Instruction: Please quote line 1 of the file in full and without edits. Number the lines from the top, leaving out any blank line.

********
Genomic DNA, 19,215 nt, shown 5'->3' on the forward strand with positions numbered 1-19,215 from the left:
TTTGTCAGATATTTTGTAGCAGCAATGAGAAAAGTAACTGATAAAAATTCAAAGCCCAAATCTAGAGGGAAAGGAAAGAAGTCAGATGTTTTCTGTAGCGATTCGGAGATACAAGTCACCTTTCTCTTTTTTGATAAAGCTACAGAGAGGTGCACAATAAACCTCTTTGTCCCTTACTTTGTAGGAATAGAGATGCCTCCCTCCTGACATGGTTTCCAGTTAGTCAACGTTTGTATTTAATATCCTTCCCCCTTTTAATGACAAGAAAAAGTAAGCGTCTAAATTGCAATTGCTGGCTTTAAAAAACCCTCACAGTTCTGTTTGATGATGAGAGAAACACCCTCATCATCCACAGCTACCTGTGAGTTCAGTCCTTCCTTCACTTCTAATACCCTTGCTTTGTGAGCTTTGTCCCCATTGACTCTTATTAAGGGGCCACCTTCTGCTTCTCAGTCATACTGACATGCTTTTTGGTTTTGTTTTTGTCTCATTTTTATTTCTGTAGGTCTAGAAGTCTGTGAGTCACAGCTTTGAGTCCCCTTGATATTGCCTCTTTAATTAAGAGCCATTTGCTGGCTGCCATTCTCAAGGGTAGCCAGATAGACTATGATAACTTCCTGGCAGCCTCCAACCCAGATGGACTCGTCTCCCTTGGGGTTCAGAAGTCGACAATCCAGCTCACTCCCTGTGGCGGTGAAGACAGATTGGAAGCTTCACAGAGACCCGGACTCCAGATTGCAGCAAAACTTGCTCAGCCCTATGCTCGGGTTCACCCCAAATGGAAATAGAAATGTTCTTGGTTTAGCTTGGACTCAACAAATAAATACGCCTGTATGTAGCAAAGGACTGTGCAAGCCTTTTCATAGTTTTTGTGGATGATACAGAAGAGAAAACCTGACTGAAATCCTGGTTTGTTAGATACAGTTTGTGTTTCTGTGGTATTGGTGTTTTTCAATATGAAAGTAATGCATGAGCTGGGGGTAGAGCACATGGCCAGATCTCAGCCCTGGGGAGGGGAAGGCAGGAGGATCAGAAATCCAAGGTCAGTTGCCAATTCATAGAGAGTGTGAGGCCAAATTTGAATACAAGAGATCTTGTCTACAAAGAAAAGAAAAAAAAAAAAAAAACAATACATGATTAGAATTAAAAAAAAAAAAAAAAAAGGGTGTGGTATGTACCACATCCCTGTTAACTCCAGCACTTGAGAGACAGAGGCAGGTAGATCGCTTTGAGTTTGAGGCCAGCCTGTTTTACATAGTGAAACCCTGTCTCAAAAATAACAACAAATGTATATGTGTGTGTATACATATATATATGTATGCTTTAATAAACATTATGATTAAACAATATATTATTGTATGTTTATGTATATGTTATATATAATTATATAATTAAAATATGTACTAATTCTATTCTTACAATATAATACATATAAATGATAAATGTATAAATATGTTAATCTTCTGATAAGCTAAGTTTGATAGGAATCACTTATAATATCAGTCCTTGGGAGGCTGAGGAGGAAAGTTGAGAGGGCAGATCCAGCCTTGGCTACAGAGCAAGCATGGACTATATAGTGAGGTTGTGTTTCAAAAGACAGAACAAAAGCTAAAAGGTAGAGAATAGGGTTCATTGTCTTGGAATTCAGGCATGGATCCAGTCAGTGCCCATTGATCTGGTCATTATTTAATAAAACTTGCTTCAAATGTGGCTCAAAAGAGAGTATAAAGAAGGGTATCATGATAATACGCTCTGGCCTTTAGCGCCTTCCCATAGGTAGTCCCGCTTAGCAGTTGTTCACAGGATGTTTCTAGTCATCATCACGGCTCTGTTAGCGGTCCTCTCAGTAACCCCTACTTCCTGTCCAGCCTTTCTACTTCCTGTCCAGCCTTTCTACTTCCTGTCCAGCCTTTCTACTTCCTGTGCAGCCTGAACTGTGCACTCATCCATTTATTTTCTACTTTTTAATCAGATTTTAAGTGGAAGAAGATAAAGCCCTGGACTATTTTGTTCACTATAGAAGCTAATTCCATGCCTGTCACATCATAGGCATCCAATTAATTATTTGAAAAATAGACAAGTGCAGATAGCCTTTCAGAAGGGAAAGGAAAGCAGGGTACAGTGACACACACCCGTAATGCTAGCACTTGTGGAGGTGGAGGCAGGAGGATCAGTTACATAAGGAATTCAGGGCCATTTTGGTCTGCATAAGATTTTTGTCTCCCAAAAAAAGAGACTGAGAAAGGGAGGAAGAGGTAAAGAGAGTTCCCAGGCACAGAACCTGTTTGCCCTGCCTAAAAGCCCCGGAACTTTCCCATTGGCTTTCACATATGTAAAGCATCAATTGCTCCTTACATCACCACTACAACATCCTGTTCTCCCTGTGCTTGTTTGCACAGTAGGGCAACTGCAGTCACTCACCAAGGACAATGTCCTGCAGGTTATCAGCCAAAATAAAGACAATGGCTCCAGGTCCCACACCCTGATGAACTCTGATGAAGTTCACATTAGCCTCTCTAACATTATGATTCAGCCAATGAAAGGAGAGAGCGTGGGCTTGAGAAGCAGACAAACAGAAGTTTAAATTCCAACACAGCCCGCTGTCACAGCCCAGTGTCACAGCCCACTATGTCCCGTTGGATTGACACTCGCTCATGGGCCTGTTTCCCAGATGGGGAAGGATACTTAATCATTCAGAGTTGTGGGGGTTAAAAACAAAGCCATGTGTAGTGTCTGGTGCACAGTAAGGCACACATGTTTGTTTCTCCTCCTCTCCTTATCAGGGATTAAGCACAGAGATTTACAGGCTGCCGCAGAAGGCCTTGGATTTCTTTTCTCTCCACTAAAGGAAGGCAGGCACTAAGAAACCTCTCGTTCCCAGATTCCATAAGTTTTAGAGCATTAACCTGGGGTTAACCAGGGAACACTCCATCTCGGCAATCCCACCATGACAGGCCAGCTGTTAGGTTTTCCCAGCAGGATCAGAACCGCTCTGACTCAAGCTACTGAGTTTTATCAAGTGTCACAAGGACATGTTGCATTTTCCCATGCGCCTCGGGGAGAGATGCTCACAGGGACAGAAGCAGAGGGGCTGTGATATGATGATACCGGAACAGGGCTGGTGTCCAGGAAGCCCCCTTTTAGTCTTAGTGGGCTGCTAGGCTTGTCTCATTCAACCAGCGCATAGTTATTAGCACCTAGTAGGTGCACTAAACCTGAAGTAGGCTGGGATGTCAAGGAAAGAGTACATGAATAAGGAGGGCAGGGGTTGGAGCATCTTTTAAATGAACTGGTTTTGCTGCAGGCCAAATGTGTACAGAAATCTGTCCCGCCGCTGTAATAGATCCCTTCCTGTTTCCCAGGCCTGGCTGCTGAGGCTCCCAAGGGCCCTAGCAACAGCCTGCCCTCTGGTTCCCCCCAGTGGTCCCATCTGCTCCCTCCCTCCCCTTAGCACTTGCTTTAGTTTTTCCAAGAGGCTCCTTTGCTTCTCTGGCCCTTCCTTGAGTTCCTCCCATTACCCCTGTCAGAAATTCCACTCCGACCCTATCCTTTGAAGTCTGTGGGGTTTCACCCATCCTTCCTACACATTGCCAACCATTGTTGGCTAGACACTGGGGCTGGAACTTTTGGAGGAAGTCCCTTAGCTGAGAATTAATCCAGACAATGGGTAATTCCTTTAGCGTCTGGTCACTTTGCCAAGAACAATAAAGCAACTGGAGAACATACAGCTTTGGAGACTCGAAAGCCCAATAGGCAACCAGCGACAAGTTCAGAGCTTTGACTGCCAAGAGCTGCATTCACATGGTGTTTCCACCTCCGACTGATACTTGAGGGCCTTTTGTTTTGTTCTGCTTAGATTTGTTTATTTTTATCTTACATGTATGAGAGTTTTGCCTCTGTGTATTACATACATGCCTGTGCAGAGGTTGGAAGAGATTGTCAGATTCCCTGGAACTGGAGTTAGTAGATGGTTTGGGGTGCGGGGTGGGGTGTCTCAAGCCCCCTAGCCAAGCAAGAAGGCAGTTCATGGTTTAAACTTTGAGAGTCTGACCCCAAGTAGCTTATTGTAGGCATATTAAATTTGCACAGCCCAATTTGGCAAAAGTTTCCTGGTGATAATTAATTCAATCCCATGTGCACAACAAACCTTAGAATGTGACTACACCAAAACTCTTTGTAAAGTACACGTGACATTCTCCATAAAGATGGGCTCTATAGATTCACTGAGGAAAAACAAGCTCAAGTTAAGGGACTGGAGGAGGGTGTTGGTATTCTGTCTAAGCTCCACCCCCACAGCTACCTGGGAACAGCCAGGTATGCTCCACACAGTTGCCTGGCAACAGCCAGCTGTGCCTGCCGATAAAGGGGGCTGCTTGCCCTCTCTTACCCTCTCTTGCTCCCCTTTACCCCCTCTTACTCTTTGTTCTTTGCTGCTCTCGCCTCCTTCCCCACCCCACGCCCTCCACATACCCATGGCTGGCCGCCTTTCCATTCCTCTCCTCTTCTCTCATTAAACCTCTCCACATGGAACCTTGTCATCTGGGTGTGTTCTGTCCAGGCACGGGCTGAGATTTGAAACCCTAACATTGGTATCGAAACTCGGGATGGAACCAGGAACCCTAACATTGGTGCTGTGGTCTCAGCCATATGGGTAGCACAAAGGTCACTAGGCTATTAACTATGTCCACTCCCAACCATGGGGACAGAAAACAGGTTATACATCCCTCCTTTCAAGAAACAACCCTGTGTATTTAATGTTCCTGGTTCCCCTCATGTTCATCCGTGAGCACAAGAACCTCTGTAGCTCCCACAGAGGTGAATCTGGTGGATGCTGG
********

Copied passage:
Genomic DNA, 19,215 nt, shown 5'->3' on the forward strand with positions numbered 1-19,215 from the left: